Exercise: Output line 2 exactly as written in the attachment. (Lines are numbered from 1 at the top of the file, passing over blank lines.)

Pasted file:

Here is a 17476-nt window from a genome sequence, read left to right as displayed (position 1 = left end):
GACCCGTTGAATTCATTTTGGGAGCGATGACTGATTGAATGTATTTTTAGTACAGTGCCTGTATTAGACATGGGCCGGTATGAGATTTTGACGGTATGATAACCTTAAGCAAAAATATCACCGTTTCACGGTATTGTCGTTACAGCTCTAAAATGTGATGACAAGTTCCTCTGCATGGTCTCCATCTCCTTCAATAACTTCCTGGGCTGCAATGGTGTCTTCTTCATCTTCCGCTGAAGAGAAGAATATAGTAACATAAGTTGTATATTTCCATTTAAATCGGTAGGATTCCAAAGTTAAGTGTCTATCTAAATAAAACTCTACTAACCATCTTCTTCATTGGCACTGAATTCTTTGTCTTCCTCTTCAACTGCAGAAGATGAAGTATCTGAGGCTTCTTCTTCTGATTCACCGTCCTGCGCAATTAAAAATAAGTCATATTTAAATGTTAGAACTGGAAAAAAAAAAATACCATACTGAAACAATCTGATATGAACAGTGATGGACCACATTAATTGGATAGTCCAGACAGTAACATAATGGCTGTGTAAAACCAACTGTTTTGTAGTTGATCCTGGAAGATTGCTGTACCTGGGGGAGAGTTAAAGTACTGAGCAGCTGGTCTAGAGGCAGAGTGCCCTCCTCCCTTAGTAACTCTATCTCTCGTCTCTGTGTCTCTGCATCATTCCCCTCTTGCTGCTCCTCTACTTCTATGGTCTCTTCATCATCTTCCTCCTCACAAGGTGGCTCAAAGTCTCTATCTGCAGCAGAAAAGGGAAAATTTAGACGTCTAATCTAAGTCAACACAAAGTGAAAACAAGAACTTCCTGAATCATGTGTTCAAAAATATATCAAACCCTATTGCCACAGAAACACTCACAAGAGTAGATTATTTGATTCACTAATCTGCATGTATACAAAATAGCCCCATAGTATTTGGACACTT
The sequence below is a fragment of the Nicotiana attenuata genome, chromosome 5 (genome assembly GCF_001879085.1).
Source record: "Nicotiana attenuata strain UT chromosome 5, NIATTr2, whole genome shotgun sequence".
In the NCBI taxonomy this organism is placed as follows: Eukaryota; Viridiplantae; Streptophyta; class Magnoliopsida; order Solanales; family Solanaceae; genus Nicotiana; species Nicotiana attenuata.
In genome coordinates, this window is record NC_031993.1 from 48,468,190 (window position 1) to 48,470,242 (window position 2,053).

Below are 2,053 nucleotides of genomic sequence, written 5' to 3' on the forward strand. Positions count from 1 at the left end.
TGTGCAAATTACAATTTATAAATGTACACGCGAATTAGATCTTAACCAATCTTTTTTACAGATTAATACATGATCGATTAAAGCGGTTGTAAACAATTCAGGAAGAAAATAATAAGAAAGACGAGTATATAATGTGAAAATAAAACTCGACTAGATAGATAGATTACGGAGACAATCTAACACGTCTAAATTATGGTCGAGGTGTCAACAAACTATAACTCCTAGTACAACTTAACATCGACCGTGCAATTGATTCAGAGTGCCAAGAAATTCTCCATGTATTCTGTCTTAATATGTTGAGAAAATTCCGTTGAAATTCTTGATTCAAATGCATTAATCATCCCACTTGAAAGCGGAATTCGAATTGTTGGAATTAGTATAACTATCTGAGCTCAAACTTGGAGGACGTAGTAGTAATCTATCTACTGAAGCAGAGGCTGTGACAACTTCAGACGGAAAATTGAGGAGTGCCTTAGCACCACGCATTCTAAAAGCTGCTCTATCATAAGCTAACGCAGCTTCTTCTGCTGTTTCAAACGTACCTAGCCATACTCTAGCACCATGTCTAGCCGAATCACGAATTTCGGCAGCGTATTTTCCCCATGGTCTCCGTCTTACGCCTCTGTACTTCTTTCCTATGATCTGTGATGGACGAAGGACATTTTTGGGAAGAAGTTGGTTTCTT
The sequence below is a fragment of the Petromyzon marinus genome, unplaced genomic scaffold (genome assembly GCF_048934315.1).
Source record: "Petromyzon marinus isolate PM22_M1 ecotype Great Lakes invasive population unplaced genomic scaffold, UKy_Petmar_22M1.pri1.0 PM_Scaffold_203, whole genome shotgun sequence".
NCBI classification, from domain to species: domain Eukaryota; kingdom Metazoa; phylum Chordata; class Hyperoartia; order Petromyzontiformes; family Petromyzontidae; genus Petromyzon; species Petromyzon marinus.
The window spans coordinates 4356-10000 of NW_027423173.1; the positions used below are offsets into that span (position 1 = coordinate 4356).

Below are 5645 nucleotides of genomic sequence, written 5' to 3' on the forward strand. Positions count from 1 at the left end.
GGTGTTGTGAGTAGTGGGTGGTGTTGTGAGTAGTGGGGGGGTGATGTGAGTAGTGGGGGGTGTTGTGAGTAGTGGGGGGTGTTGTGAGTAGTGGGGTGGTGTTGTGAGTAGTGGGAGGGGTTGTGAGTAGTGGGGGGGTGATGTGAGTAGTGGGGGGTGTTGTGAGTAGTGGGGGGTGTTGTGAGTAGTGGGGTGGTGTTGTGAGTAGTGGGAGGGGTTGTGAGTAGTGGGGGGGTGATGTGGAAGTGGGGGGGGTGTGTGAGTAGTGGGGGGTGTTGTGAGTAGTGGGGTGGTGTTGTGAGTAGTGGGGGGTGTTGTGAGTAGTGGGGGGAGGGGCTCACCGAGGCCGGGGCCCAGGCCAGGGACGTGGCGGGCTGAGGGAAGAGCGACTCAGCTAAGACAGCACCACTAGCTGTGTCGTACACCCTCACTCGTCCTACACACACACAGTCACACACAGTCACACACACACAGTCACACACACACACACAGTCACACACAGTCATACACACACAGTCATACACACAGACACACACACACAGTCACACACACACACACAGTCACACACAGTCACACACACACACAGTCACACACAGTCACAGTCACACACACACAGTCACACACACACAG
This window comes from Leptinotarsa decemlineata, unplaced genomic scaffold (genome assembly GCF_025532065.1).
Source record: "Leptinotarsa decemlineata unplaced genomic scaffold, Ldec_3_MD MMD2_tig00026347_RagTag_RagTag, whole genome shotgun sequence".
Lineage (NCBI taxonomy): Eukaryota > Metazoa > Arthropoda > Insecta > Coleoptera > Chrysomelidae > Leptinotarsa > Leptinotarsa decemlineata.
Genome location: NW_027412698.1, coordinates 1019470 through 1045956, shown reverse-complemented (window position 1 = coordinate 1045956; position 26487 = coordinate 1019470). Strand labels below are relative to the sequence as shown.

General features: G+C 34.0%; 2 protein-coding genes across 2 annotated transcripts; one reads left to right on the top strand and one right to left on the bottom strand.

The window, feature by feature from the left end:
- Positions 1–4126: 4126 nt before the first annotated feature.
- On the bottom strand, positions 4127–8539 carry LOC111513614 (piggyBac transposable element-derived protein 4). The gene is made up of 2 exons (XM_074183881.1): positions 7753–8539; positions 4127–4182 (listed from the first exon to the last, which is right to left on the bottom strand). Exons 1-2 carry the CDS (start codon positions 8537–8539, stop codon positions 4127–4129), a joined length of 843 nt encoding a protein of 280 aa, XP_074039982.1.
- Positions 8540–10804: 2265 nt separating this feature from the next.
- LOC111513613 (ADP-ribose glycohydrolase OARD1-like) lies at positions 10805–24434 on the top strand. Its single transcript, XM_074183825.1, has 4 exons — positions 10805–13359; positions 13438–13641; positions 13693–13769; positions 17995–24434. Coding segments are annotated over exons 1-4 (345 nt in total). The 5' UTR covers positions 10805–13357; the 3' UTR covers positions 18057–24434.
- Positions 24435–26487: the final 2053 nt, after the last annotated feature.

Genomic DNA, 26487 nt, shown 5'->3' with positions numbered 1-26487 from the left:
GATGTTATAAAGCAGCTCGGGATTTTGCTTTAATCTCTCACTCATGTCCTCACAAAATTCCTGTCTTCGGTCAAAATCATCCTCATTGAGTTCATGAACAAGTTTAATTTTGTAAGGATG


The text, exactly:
GACCCGTTGAATTCATTTTGGGAGCGATGACTGATTGAATGTATTTTTAGTACAGTGCCTGTATTAGACATGGGCCGGTATGAGATTTTGACGGTATGATAACCTTAAGCAAAAATATCACCGTTTCACGGTATTGTCGTTACAGCTCTAAAATGTGATGACAAGTTCCTCTGCATGGTCTCCATCTCCTTCAATAACTTCCTGGGCTGCAATGGTGTCTTCTTCATCTTCCGCTGAAGAGAAGAATATAGTAACATAAGTTGTATATTTCCATTTAAATCGGTAGGATTCCAAAGTTAAGTGTCTATCTAAATAAAACTCTACTAACCATCTTCTTCATTGGCACTGAATTCTTTGTCTTCCTCTTCAACTGCAGAAGATGAAGTATCTGAGGCTTCTTCTTCTGATTCACCGTCCTGCGCAATTAAAAATAAGTCATATTTAAATGTTAGAACTGGAAAAAAAAAAATACCATACTGAAACAATCTGATATGAACAGTGATGGACCACATTAATTGGATAGTCCAGACAGTAACATAATGGCTGTGTAAAACCAACTGTTTTGTAGTTGATCCTGGAAGATTGCTGTACCTGGGGGAGAGTTAAAGTACTGAGCAGCTGGTCTAGAGGCAGAGTGCCCTCCTCCCTTAGTAACTCTATCTCTCGTCTCTGTGTCTCTGCATCATTCCCCTCTTGCTGCTCCTCTACTTCTATGGTCTCTTCATCATCTTCCTCCTCACAAGGTGGCTCAAAGTCTCTATCTGCAGCAGAAAAGGGAAAATTTAGACGTCTAATCTAAGTCAACACAAAGTGAAAACAAGAACTTCCTGAATCATGTGTTCAAAAATATATCAAACCCTATTGCCACAGAAACACTCACAAGAGTAGATTATTTGATTCACTAATCTGCATGTATACAAAATAGCCCCATAGTATTTGGACACTT